Typical pathological changes of CADASIL in the optic nerve


Visual impairment due to retinal and optic nerve changes in cerebral autosomal dominant arteriopathy with subcortical infarcts and leukoencephalopathy (CADASIL) is more common than previously thought. Deposits of granular osmiophilic material (GOM) have been shown in the wall of retinal arterioles, though retinal infarcts and vascular occlusions have never been reported. Ischaemic optic neuropathy, on the other hand, has been reported in one case of CADASIL but no pathology reports of the optic nerve have been published. Here we report optic nerve morphological findings in the autopsy material of a 41-year-old woman with genetically assessed CADASIL. Longitudinal and transverse sections of optic nerves were examined. Classical histological methods (haematoxylin-eosin and Nissl) were performed. Diffuse pallor of myelin and rarefaction of optic nerve fibres were observed. Classical GOM was evident in the tunica media of vessels in the meninges and white matter. Arteriole lumina were slightly narrowed. In conclusion, the typical pathological changes of CADASIL occur in the optic nerve and may contribute to impairment of visual function in CADASIL.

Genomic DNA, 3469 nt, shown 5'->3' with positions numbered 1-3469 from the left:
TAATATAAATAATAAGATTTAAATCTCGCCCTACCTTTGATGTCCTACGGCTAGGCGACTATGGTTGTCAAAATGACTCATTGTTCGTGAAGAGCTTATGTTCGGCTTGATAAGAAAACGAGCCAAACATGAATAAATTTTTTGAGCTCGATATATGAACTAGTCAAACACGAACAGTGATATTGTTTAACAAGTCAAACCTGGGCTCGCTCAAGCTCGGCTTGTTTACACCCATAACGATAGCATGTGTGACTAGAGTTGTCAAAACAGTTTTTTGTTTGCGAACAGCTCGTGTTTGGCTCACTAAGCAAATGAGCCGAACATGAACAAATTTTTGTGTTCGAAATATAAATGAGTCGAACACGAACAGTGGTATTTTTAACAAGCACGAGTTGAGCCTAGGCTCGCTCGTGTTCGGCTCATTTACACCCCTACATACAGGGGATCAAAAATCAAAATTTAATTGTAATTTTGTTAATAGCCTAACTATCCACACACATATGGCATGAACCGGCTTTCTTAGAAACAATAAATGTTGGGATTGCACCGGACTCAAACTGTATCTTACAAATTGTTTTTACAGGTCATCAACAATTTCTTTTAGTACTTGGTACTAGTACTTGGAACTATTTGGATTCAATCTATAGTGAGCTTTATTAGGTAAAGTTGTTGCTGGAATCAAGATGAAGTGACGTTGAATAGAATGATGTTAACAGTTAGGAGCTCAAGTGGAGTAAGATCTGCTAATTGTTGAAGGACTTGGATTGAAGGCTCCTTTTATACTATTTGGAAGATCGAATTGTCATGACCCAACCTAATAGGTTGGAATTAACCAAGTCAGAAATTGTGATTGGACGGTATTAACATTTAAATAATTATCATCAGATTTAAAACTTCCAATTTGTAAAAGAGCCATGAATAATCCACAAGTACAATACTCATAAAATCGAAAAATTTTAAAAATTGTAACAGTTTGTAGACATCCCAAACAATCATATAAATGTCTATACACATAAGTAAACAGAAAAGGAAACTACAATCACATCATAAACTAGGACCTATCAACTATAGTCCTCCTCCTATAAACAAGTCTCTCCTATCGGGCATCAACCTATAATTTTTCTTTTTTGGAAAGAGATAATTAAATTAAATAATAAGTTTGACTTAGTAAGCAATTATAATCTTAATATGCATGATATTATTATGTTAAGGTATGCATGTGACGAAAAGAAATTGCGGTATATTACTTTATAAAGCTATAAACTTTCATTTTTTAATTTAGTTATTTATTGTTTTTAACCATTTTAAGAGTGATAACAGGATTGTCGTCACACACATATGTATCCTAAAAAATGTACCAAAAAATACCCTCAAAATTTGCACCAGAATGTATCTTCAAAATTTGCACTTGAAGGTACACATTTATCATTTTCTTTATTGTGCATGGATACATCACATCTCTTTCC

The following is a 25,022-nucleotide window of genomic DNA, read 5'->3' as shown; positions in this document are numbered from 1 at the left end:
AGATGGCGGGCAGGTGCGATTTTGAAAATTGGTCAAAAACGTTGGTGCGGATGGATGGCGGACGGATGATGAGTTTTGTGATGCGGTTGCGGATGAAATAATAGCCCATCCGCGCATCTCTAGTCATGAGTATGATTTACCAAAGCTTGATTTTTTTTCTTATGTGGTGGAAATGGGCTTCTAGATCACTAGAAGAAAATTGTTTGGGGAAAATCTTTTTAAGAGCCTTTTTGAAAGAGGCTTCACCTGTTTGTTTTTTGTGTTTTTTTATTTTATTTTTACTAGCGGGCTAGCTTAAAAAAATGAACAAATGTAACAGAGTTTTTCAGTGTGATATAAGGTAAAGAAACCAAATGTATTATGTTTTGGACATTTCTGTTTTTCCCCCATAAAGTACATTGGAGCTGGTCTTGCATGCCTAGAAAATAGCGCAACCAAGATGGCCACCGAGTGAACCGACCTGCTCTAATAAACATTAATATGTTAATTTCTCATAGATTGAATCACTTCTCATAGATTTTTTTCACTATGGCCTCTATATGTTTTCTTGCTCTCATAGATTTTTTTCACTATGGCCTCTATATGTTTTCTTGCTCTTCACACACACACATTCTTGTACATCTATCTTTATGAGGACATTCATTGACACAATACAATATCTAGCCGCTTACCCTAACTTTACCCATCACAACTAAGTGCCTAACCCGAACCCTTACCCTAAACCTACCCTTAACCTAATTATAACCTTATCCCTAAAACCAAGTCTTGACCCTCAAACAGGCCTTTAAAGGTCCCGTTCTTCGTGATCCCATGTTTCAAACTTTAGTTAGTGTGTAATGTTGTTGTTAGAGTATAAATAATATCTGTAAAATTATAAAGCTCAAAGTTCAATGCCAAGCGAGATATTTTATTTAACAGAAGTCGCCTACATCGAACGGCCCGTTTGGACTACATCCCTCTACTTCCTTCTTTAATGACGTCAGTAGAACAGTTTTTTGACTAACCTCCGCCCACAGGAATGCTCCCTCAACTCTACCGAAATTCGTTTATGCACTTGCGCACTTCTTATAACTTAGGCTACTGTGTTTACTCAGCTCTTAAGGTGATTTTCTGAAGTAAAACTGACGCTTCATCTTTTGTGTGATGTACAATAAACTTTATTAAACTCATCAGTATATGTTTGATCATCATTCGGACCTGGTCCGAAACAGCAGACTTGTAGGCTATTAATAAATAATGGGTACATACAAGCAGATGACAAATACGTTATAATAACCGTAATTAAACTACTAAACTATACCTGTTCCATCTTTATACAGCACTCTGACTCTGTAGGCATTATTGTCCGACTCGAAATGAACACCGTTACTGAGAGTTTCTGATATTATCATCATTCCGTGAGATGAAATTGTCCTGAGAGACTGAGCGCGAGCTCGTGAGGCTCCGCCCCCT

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Correspondence to A. Federico.

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Rufa, A., Malandrini, A., Dotti, M.T. et al. Typical pathological changes of CADASIL in the optic nerve. Neurol Sci 26, 271–274 (2005). https://doi.org/10.1007/s10072-005-0470-1

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Key words

  • Optic nerve
  • Morphology
  • Immunocytochemical analysis